There follows what may be the most boring post ever put up here. Apologies ahead of time: I tried to make the title as tedious as possible to keep thrillseekers and glue-sniffers away. First, some background. In the last two years I have published half a dozen academic articles that include or, in two cases, […]

Astrology and Burning Cities May 7, 2013

Author: Beach Combing | in : Modern
Astrology and Burning Cities

Astrology was the one portion of occultism that survived, with its respectability intact, into the modern age. Indeed, up until, the eighteenth century there were those who insisted that astrology should be included among the natural sciences. Then, with the Enlightenment and the birth of modern astronomy, astrology took a dive in prestige from which […]

Athens and Ghosts May 6, 2013

Author: Beach Combing | in : Ancient
Athens and Ghosts

  A month ago Beach published a story of a legal case between Irish tenant and landlord over a haunting. While typing the account out, while reading the emails about it and generally in that week, Beach had this strange déjà vu, nothing new under the sun feeling. He’d come across something similar before. Finally, his memory […]

Grazing Sheep, Rutting Tortoises and Academic Books May 5, 2013

Author: Beach Combing | in : Actualite
Grazing Sheep, Rutting Tortoises and Academic Books

Beach is presently reading an academic book that cost 105 dollars. There are 384 pages in said book, which means that purchasers will be expected to pay a little over 50 cents for each leaf of paper (front and back). Strangely, Beach is not bitter about the reading experience because (i) the book is a […]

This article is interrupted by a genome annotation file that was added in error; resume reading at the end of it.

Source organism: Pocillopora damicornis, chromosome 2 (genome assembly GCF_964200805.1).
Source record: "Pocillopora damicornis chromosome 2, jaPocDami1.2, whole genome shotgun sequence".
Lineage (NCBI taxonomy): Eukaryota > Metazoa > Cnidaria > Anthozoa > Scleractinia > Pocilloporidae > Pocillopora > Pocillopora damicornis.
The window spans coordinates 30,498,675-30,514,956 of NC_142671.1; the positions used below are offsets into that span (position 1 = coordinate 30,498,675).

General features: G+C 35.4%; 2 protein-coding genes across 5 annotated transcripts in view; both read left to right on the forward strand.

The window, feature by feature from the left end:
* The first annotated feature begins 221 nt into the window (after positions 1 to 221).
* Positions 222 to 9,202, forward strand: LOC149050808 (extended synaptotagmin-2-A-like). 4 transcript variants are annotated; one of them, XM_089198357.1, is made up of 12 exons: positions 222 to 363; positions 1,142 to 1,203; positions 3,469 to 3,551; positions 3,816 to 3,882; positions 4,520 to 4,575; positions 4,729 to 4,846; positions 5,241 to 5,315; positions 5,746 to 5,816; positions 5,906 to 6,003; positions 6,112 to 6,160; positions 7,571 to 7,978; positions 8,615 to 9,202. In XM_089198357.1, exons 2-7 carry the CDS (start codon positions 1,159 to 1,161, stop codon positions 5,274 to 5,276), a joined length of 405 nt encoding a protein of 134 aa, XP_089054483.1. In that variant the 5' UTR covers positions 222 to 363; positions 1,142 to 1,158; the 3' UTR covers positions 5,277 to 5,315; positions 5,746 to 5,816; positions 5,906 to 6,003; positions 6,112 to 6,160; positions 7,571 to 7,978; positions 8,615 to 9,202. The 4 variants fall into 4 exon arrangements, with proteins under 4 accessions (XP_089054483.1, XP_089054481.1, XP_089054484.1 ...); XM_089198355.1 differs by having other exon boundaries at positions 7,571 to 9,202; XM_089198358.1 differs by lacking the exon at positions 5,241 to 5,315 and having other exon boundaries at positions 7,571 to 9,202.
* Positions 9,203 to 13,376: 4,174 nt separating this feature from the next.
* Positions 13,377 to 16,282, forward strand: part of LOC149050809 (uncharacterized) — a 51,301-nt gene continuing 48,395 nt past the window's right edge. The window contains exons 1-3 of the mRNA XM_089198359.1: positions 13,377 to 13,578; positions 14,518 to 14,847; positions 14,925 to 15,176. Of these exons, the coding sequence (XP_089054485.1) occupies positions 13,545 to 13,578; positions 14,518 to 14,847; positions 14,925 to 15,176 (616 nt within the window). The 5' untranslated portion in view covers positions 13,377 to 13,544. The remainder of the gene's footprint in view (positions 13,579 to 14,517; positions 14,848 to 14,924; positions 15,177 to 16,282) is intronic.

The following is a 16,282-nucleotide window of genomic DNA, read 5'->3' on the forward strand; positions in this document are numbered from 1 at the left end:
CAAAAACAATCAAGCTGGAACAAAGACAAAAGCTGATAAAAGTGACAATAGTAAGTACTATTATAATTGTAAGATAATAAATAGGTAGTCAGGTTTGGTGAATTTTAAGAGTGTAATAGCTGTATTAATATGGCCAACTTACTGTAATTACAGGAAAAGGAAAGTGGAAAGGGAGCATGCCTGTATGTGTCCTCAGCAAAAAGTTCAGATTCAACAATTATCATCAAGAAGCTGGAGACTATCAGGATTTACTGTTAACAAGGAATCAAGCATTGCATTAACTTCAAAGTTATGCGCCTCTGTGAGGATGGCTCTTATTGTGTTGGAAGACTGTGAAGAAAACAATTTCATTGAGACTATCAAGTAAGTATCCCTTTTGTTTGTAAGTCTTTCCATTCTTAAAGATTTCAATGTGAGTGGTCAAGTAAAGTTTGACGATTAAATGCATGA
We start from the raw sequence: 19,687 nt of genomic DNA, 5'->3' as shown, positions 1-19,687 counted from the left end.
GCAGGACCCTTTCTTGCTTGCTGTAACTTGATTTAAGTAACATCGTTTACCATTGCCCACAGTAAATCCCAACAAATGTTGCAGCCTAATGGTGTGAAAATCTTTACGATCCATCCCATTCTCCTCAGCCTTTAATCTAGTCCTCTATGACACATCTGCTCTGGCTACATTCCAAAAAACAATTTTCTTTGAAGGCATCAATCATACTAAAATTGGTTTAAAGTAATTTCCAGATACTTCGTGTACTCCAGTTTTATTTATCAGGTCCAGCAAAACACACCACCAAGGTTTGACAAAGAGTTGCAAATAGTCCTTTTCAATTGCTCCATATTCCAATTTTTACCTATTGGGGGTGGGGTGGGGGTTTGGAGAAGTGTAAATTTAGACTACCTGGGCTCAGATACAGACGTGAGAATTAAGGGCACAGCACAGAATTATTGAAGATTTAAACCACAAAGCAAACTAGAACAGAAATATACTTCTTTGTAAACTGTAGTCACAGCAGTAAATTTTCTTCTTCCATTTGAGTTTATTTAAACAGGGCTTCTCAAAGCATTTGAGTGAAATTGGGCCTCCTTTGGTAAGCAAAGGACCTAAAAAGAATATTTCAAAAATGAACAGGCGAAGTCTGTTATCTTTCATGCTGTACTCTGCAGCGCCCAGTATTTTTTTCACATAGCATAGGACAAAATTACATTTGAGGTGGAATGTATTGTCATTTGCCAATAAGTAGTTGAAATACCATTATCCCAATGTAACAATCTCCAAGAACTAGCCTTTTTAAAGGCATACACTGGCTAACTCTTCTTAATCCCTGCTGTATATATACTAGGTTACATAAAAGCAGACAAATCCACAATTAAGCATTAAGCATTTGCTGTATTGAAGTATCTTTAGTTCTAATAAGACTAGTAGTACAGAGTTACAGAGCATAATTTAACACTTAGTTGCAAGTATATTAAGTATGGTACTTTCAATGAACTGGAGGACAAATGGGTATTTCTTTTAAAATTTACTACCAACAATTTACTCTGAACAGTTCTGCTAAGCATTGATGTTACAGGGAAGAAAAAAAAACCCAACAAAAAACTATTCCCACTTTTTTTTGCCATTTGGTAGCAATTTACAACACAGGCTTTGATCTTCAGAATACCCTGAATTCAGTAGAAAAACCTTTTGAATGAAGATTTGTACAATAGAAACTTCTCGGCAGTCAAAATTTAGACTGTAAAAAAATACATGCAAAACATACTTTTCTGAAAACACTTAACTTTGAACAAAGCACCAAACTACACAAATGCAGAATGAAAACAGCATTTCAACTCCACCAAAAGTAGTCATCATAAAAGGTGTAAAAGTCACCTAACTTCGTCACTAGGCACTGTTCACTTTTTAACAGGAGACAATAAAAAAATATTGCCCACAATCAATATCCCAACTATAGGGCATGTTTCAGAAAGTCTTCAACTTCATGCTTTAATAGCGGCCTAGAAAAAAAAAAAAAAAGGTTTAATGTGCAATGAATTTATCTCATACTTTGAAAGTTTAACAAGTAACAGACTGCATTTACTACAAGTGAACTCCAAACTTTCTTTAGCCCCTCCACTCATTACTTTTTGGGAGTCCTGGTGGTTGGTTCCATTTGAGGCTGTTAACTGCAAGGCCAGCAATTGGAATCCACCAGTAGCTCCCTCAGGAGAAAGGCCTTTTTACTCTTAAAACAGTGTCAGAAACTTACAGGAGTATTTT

Hob and Documentation May 4, 2013

Author: Beach Combing | in : Medieval, Modern
Hob and Documentation

Historians with their infinite archives and supercilious (and usually ill-functioning) electronic databases need lessons in modesty. And here is a ‘lesson’ that Beach stumbled upon this morning. In 1861 the following appeared in a book on archaeology. Mr. Bateman opened a circular tumulus on Baslow Moor [Derbyshire] called ‘Hob Hurst’s house’. It was a very […]

Ragamuffin Purring in 1873 (Preston) May 3, 2013

Author: Beach Combing | in : Modern
Ragamuffin Purring in 1873 (Preston)

In the early days of this blog Beach celebrated the ancient Lancashire sport of purring or clog fighting (1, 2), where an opponents shins are reduced to bloody jelly with the white bone showing through. Sorry for that. In the hope of reviving this thread of posts here is a nineteenth-century allusion to the sport […]

Amazons 5#: Some Truths? Don’t Count On It… May 2, 2013

Author: Beach Combing | in : Modern
Amazons 5#: Some Truths? Don't Count On It...

In 1542 Francisco de Orellana crossed from Chile (under Pizarro) and then passed down the Amazon to the sea with fifty men. It was an extraordinarily dangerous and uncomfortable journey and it says something for the courage and ruthlessness of the Spaniards that most were still alive when the Amazon vomited them into the Atlantic […]

Beachcombed 35 May 1, 2013

Author: Beach Combing | in : Beachcombed
Beachcombed 35

  Dear Reader, Sorry but no time. Today is a national holiday that means I have to walk to get to my final exam (university open but buses not running). then I hope to spend the summer writing cool articles about north-western English fairy history (boggarts, bogles…) and enjoying this blog. Here are  the 13000 […]